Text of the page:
Every employee in California has the right to receive some time off work. According to the law, when an employee has a medical problem or a loved one to care for, they can take some time away from work which may be paid or unpaid.
When it comes to an employee being granted a leave of absence, there must be a definitive agreement with the employer. The agreement has to state that the employer is not to terminate the employee due to the leave, even if the employee’s services have been suspended for a period of time. If an employee takes a leave of absence under such an agreement and the employer takes an adverse action, the employee has a right to file a claim.
What Is Leave Of Absence?
A leave of absence is when an employee gets time off work for a certain period of time. The leave must be requested by the employee in dire need of covering special cases in their life. Leave of absence can either be mandatory or voluntary. When an employee is granted a leave of absence in an agreement, he /she doesn’t have to earn wages but this ensures that the employee has job continuity. You can take a leave of absence to take care of:
- A newborn child
- A seriously ill parent, child, or spouse
- Your own health condition such as having a temporary incapacity due to an injury or sickness
- Specific assignment by a government agency
- To attend a school or any other training to improve qualifications for your services.
- For any pending disability retirement
The rules for granting leave of absence are found in the Californian Department of Human Resource. Before an employee is given a leave of absence, they must be advised on the many possibilities they may exercise which may include, Family Medical Leave Act (FMLA), Non-industrial Disability Leave (NDI), or maybe provided with a leave program following a financial hardship due to sickness or injury suffered. One of the most challenging concepts in employment law relates to leaving of absence. To win in such a case, one would require hiring an employment law attorney in California.
When Does The Law protect Leave Of Absence?
Though your employer is not supposed to pay for any time off work by federal law, the state law may be lenient to allow a set policy where the employer would be willing to pay you a salary for the period off work. Some of the areas where your leave of absence may be legally protected include:
- Voting: If your job doesn’t provide an opportunity for you to vote due to the nature of your job, you should be allowed time to vote. However, only a maximum of two hours can be paid. If you need extra time to vote, you should request your employer in advance.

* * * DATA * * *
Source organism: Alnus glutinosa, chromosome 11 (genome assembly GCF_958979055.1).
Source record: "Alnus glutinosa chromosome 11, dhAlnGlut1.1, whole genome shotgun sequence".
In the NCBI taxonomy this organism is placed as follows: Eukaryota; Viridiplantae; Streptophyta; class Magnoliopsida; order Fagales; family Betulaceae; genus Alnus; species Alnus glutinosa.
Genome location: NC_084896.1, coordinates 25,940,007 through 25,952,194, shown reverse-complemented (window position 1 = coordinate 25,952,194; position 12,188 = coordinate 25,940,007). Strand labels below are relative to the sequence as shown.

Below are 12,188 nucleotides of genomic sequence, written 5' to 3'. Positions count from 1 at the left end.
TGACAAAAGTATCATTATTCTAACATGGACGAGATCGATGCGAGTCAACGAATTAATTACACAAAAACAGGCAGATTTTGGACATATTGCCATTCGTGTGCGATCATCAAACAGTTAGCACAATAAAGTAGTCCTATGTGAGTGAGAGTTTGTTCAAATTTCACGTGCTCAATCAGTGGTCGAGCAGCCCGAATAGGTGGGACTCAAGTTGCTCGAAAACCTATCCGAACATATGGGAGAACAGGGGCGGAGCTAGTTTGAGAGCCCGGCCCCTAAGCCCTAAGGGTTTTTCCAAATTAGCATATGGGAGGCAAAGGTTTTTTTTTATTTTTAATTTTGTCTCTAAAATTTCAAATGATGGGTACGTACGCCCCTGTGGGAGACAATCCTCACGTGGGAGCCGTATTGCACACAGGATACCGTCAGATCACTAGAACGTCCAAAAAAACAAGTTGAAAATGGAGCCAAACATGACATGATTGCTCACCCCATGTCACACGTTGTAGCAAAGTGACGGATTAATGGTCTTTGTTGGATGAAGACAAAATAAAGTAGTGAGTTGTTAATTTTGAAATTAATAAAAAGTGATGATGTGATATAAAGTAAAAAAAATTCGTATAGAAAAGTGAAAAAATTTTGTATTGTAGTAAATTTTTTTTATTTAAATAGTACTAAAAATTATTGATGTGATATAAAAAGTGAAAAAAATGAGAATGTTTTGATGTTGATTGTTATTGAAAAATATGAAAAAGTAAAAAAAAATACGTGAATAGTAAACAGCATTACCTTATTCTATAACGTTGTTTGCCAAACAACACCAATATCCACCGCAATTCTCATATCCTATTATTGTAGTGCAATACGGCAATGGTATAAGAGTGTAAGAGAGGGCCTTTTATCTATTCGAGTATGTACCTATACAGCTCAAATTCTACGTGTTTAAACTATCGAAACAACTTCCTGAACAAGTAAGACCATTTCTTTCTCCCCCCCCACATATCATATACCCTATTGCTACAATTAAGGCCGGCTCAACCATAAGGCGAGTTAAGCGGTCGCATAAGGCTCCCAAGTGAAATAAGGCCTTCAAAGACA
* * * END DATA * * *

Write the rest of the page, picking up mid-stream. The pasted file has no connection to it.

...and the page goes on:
- Military leave: Military leave is granted to military force employees for either specified or unspecified duration of time. To be granted military leave, you have to give advance notice. When an employee goes on military leave and goes back to their previous position, the employer should welcome them back without retaliation or discrimination.
- Jury duty: This leave can either be paid or unpaid. Your employer doesn’t have to provide you with the leave for your jury duty service. However, it can get complicated if your employer tries to fire or penalize you for serving jury duty.
- Literacy education leaves: This is granted to an employee who proves to have issues with literacy. In such a case, the employer should provide reasonable accommodation to the employee who proves to have a problem with literacy. The employer cannot discriminate, refuse to rehire, or demote an employee because of taking the above leave.
If an employer takes adverse action against an employee because of taking any of the above leave, the employee may file a claim. When such illegal acts are proven, an employee can be entitled to reimbursement of lost wages, attorney costs, among other work benefits. However, the law related to the above is based on the number of employees working in a given company and the duties allocated to such employees.
When To Work With An Employment Lawyer
When filing a lawsuit, you have to differentiate between a voluntary and mandatory leave of absence. Voluntary leave of absence requires that employers include such in the leave policy. The employer has no right to offer job protection when an employee engages himself/herself in a voluntary leave of absence. Meaning any job protection is based on employer discretion. But when a leave of absence is mandatory, your employer is required to continue paying salary. It’s paramount to work with an experienced employment lawyer who has experienced in leave of absence in such a case. If you have a case, it would help to discuss it with a skilled employment lawyer in California.